I am a pre-final year undergrad student of computer science. I am interested in getting into research. I have already done some research, but it has not been very formal, and I have not been able to devote a lot of time to it due to college coursework.

In my final year of college, my university allows me to pursue my undergrad thesis at any university / research institute where I can find a professor willing to advise me. I have been able to find such a professor in Germany, who is willing to advise me for 8 months, and his group is very relevant to the kind of research I want to pursue in future.

However, the problem is that the institute is not very well known, at least in my country. But the Google Scholar profile of the professor is decent enough. The group in which I'll be working does seem to be doing good work, although the project assigned to me currently is one on which just a single researcher is working. Also, what surprised me a little was that the researcher is just a master, she doesn't even have a PhD yet. But the work being done by her seems to be good enough and state-of-the-art.

Another criterion by which people suggested I can judge the state of a project is the funding. If a project is well-funded, it probably means it is in good shape and is going somewhere. Well, I don't know about the funding of the project exactly, but they are offering me quite a large stipend which points to the fact that they are not exactly low on funding. Also, many of my friends have applied for theses abroad and have found that obtaining a funded position for an undergrad is very hard. Considering I have a well-funded position is probably a good sign then, right?

How else can I go about evaluating this opportunity? Are the things mentioned above important to factor into this decision? Any other points I should consider?

  • You write "In my final year of college" did you mean 'university' in place of 'college'?
    – user2768
    Nov 20, 2017 at 16:33
  • 2
    I'm sorry, I come from a place where we use the terms 'college' and 'university' interchangeably. By college/university I mean my bachelors (undergraduate) program. So final year of college means my final year of the undergrad computer science program.
    – James Bond
    Nov 20, 2017 at 16:50
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    @JamesBond Your original post is okay. "college" and "university" are often used interchangeably. Nov 20, 2017 at 17:04
  • They aren't used interchangeably everywhere, hence my question, which is worth clarifying because answers will deviate considerably if the OP meant another meaning of college.
    – user2768
    Nov 20, 2017 at 17:25
  • If it's a public university in a decently-sized city and it has university status as defined by german law it's probably fine. I haven't been back home in a while but IME we don't really go in for rankings that much, everyone I know chose their university mostly based on location. There are some individual departments that are stand-outs in their specific area, but universities overall are assumed to be pretty much decent. I don't know that we have any "superstar" universities like Harvard or anything...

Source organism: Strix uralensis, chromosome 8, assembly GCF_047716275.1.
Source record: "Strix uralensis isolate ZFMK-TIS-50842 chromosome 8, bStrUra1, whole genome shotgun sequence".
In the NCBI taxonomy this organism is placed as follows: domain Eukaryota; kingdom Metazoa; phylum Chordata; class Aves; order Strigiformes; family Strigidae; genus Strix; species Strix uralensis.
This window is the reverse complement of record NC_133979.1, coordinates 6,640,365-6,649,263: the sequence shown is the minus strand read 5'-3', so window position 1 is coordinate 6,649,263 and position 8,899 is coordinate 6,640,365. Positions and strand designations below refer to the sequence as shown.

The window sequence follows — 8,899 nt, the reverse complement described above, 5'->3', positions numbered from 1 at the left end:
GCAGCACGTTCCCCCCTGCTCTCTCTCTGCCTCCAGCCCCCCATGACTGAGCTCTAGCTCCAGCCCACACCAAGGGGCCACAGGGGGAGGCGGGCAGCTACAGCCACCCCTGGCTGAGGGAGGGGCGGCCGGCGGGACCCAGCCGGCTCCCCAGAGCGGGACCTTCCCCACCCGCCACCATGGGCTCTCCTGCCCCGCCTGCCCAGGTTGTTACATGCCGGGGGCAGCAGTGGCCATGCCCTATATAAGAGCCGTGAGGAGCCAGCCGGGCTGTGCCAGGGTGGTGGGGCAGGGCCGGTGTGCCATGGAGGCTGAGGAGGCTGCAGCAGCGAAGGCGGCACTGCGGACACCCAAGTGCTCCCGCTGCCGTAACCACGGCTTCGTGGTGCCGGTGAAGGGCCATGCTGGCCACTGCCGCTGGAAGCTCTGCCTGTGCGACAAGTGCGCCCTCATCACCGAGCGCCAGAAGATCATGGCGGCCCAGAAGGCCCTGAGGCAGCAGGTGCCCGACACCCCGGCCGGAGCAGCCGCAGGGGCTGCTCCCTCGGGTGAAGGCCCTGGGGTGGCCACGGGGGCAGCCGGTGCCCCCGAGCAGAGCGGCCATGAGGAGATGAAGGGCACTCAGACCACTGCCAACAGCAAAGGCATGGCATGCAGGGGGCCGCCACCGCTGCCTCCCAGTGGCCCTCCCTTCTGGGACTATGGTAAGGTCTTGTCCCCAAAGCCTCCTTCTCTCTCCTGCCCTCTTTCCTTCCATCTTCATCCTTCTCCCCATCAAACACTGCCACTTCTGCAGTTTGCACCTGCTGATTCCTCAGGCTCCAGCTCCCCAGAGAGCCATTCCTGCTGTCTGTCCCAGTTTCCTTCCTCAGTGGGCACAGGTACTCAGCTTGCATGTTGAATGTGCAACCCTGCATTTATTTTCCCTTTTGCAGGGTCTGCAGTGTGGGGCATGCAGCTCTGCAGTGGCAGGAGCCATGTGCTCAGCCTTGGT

– nengel
    Nov 21, 2017 at 1:55

1 Answer 1



Someone doing his PhD in Germany typically has a Master's. So, it's not a sign of a failed PhD or something. And you genuinely don't need a PhD to do world-class research, even if it would be a sign you have more experience with a degree.

So, din't worry about the research assistant not having a PhD, rather think if he/she is good in his/her research area. From your question I infer that this particular PhD student is good.


As for funding, there are two possibilities: the student assistant rates (which are typically around 8/10 Euro/hour for up to 80 hours/month) or a research/teaching assistant position. They are stacked after having/not having a Master's, the typical rates are E12 and E13. You can google the the rate in corresponding federal county ("Bundesland").

An easier way is to look for third-party projects at the website of the professor / his group.



There are multiple university rankings out there. Something like CHE focuses on German universities and splits up based on the major. You might want to look that school up.

Costs of living

A German university imposes a rather small (bureaucratic) fee. It's not the tuition typical for US universities, but rather like 200-250 Euros in a semester, i.e. half a year. It brings a cheaper food in mensa and a bus ticket with it. This would not put a huge dent into your finances, but you'd need to consider it.

However, the costs of renting a flat / a room in a shared flat and medical insurance can be rather high and range from 150 to 500 Euros for living and 80-250 Euro for insurance. You would find rental costs in your typical website for renting (I am actively avoiding ads here). The insurance is probably stated in university's checklist for foreign students.

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